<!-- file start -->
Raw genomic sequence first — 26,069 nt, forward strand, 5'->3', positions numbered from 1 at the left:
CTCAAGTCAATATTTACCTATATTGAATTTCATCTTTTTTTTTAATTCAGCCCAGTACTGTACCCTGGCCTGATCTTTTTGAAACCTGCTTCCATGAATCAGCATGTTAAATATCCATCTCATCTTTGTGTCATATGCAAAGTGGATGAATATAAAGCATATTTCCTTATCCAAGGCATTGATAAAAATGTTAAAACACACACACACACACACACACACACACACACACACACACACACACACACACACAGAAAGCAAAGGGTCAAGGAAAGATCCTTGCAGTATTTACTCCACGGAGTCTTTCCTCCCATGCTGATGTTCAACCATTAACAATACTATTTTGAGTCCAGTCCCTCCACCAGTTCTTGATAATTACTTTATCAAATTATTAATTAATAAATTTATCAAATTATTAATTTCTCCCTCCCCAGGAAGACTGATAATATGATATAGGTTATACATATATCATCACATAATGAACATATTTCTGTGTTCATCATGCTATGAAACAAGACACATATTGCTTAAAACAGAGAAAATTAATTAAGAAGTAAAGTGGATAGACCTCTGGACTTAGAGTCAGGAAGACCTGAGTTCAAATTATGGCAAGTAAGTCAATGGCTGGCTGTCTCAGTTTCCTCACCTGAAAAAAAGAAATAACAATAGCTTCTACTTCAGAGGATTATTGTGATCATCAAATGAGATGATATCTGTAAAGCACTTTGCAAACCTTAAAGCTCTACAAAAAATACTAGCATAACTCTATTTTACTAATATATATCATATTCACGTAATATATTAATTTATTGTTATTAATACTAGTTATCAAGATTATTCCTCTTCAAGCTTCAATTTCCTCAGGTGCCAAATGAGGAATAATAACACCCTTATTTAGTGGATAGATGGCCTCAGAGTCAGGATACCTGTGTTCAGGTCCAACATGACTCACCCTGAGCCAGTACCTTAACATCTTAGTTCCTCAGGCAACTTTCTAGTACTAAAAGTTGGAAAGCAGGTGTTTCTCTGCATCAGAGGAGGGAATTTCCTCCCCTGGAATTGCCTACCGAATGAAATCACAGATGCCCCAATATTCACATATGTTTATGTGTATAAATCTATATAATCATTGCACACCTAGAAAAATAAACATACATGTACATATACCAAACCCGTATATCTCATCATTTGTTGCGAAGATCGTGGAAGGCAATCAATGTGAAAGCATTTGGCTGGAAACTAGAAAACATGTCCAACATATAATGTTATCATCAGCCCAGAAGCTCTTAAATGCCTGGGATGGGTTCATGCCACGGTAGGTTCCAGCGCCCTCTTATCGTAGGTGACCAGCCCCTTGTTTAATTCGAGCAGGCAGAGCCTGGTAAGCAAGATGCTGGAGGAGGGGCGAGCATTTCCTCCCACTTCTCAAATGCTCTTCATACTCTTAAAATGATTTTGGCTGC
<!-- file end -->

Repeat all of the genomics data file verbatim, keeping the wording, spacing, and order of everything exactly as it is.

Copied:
Raw genomic sequence first — 26,069 nt, forward strand, 5'->3', positions numbered from 1 at the left:
CTCAAGTCAATATTTACCTATATTGAATTTCATCTTTTTTTTTAATTCAGCCCAGTACTGTACCCTGGCCTGATCTTTTTGAAACCTGCTTCCATGAATCAGCATGTTAAATATCCATCTCATCTTTGTGTCATATGCAAAGTGGATGAATATAAAGCATATTTCCTTATCCAAGGCATTGATAAAAATGTTAAAACACACACACACACACACACACACACACACACACACACACACACACACACACACAGAAAGCAAAGGGTCAAGGAAAGATCCTTGCAGTATTTACTCCACGGAGTCTTTCCTCCCATGCTGATGTTCAACCATTAACAATACTATTTTGAGTCCAGTCCCTCCACCAGTTCTTGATAATTACTTTATCAAATTATTAATTAATAAATTTATCAAATTATTAATTTCTCCCTCCCCAGGAAGACTGATAATATGATATAGGTTATACATATATCATCACATAATGAACATATTTCTGTGTTCATCATGCTATGAAACAAGACACATATTGCTTAAAACAGAGAAAATTAATTAAGAAGTAAAGTGGATAGACCTCTGGACTTAGAGTCAGGAAGACCTGAGTTCAAATTATGGCAAGTAAGTCAATGGCTGGCTGTCTCAGTTTCCTCACCTGAAAAAAAGAAATAACAATAGCTTCTACTTCAGAGGATTATTGTGATCATCAAATGAGATGATATCTGTAAAGCACTTTGCAAACCTTAAAGCTCTACAAAAAATACTAGCATAACTCTATTTTACTAATATATATCATATTCACGTAATATATTAATTTATTGTTATTAATACTAGTTATCAAGATTATTCCTCTTCAAGCTTCAATTTCCTCAGGTGCCAAATGAGGAATAATAACACCCTTATTTAGTGGATAGATGGCCTCAGAGTCAGGATACCTGTGTTCAGGTCCAACATGACTCACCCTGAGCCAGTACCTTAACATCTTAGTTCCTCAGGCAACTTTCTAGTACTAAAAGTTGGAAAGCAGGTGTTTCTCTGCATCAGAGGAGGGAATTTCCTCCCCTGGAATTGCCTACCGAATGAAATCACAGATGCCCCAATATTCACATATGTTTATGTGTATAAATCTATATAATCATTGCACACCTAGAAAAATAAACATACATGTACATATACCAAACCCGTATATCTCATCATTTGTTGCGAAGATCGTGGAAGGCAATCAATGTGAAAGCATTTGGCTGGAAACTAGAAAACATGTCCAACATATAATGTTATCATCAGCCCAGAAGCTCTTAAATGCCTGGGATGGGTTCATGCCACGGTAGGTTCCAGCGCCCTCTTATCGTAGGTGACCAGCCCCTTGTTTAATTCGAGCAGGCAGAGCCTGGTAAGCAAGATGCTGGAGGAGGGGCGAGCATTTCCTCCCACTTCTCAAATGCTCTTCATACTCTTAAAATGATTTTGGCTGC